Considering the Risks and Benefits of Proton Pump Inhibitor Use

Friday, March 6, 2020

Paul Anderson, MD

Proton pump inhibitors (PPIs; e.g. Prilosec/omeprazole, Prevacid/lansoprazole, and others) are among the most commonly used medications, with prevalence estimates ranging between about five percent and fifteen percent of the adult population. Recently, there have been increasing concerns about the safety of long-term PPI use, leading many patients to abandon their PPIs in favor of H2 receptor antagonists (H2RAs; e.g. Pepcid/famotidine, Zantac/ranitidine, Tagamet/cimetidine) or to stop acid suppression therapy altogether. While the tenet of “first, do no harm” remains paramount in the practice of medicine, it is important to use caution when interpreting reports of risks associated with PPI use.

“It is important to use caution when interpreting reports of risks associated with PPI use.”

Two recent reviews (Therapeutic Advances in Drug Safety. 2018; 10:2042098618809927 and Mayo Clinic Proceedings, Volume 93, Issue 2, 240 – 246) have looked critically at the reported risks of PPI use, the magnitude of the risk, and the quality of the evidence. Reported risks include C. diff infection (CDI), dementia, chronic kidney disease, osteoporosis/risk of fracture, interaction with anti-platelet therapy, community acquired pneumonia, small intestinal bacterial overgrowth (SIBO), and micronutrient deficiencies (magnesium and vitamin B12).

Relative risks/odds ratios for these concerns are mild to moderate, ranging from about 1.2 to 1.7. Relative risk for SIBO has been reported to be higher, 2.26, but the clinical significance of this finding is unclear. For dementia, CDI, and fracture risk, the data are inconsistent  and, in some cases, conflicting. For chronic kidney disease, the quality of evidence is very low, and an observed increase in use of nonsteroidal anti-inflammatory drugs (NSAIDs) among PPI users may confound this association.
There does appear to be a causal relationship between PPI use and micronutrient deficiencies (magnesium and B12) and between PPI use and SIBO, though the significance of the latter is unclear. Vitamin B12 and magnesium deficiency risk is mild (RR of 1.65 and 1.44, respectively) and can be managed with occasional lab and clinical monitoring.
Regarding concomitant use of clopidogrel and PPI, there is no interaction between pantoprazole and clopidogrel, and the risk of other PPIs in patients on clopidogrel is not well defined. When in doubt in these patients, pantoprazole can be safely used.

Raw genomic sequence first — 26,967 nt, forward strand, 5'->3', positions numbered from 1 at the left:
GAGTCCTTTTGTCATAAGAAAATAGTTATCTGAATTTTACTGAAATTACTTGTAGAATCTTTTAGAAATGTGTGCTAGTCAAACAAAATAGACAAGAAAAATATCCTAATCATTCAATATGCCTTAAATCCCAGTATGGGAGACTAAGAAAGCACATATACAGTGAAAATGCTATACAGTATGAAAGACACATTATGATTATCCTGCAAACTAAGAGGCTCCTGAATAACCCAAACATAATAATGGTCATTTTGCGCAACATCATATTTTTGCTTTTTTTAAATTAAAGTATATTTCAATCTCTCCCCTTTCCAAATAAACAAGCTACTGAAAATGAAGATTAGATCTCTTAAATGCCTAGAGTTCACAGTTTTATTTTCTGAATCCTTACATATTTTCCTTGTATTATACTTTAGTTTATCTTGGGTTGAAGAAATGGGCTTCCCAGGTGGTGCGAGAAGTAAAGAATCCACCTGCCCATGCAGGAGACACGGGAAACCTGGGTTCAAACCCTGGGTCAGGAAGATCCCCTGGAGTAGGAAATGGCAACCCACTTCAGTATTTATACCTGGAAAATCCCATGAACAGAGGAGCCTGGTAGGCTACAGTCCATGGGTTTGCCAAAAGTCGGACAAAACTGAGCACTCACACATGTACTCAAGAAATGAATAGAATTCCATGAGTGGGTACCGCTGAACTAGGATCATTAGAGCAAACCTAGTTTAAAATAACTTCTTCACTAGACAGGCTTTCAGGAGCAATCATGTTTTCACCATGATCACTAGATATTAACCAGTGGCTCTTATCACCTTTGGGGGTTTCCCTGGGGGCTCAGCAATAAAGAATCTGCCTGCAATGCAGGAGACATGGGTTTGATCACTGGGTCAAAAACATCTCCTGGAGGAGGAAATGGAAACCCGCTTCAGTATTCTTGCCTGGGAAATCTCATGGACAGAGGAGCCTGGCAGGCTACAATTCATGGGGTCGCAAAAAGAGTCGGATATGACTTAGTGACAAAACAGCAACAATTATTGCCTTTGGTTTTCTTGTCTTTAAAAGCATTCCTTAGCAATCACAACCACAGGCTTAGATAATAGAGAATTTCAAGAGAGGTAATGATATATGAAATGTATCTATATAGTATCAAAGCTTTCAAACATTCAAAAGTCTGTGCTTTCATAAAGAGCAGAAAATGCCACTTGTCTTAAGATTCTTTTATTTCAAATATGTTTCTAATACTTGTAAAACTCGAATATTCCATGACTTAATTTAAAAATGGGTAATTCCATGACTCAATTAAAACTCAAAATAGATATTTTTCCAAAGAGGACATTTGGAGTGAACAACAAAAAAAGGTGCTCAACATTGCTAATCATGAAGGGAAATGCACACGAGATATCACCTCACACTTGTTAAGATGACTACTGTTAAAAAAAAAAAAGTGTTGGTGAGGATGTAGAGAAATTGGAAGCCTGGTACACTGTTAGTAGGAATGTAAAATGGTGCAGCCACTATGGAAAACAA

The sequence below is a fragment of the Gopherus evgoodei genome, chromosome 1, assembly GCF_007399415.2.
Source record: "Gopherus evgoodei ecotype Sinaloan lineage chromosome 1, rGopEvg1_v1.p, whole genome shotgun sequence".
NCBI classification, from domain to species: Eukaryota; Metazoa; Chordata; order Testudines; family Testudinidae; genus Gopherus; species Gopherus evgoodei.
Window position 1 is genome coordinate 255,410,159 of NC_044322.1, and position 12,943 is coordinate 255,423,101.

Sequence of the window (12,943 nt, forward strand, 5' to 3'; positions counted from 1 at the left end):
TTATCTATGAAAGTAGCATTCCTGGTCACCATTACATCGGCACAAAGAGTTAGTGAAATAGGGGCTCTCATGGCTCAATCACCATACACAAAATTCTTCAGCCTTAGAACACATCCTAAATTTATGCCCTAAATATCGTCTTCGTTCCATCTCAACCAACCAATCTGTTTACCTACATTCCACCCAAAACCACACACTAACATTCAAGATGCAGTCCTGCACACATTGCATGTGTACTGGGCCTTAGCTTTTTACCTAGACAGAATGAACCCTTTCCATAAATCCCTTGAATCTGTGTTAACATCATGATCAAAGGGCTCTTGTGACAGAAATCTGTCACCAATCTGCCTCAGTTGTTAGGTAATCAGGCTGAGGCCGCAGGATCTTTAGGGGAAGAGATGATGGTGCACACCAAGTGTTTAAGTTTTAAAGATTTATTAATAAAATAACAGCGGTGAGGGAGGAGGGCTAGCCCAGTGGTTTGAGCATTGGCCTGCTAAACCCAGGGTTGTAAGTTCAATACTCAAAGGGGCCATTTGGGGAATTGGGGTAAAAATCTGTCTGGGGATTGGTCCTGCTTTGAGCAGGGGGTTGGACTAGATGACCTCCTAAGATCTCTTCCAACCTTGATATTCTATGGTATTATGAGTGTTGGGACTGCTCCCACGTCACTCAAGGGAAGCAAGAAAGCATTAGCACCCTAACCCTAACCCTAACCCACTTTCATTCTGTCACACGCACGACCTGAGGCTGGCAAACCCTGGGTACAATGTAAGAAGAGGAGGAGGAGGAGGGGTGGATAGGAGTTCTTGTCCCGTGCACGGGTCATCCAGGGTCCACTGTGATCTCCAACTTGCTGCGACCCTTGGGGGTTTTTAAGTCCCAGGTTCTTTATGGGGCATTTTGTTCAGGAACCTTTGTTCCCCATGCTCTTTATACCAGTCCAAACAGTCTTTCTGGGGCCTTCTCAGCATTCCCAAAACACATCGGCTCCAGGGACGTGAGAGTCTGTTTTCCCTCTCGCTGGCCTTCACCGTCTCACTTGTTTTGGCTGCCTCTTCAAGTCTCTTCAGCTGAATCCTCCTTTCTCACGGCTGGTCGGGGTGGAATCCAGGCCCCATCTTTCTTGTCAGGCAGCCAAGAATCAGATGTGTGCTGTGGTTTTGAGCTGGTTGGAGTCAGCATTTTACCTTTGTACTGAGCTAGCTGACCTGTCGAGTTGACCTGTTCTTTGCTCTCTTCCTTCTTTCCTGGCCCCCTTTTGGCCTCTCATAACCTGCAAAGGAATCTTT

There does not appear to be a meaningful risk of pneumonia among PPI users.
It is probably reasonable to monitor creatinine, complete blood count (CBC), and magnesium levels every one to two years, and B12 levels every five years in long-term PPI users. For bone density, bone mineral density (BMD) screening as well as calcium and vitamin D intake should follow national guidelines.
In summary, the risks that have been reported to be associated with long term PPI use are mild to moderate in magnitude (with relative risk/odds ratios mostly less than two) and the quality of evidence is low or very low. Moreover, these are generally uncommon adverse events, so the absolute risk remains small. This small risk should be balanced against the potential benefit of PPI use, which is easily the most effective nonsurgical treatment for symptomatic gastroesophageal reflux disease (GERD), has revolutionized the management of peptic ulcer disease, and
may reduce risk of cancer among patients with Barrett’s esophagus.
In patients who are not at high risk of serious complications of acid-related disease, H2RA use with famotidine or cimetidine can be substituted for PPI use if effective. In patients whose symptoms are not controlled on H2RAs, or who have risk for serious complications of acid-related disease (such as Barrett’s esophagus, recurrent or large peptic ulcers, severe esophageal peptic strictures, among others), long-term PPI use is often justified.

“Wholesale cessation of PPI use because of reported risks is unnecessary and likely to the detriment of many patients.”

PPIs should be used for appropriate indications at the lowest effective dose and for the shortest necessary period, but wholesale cessation of PPI use because of reported risks is unnecessary and likely to the detriment of many patients.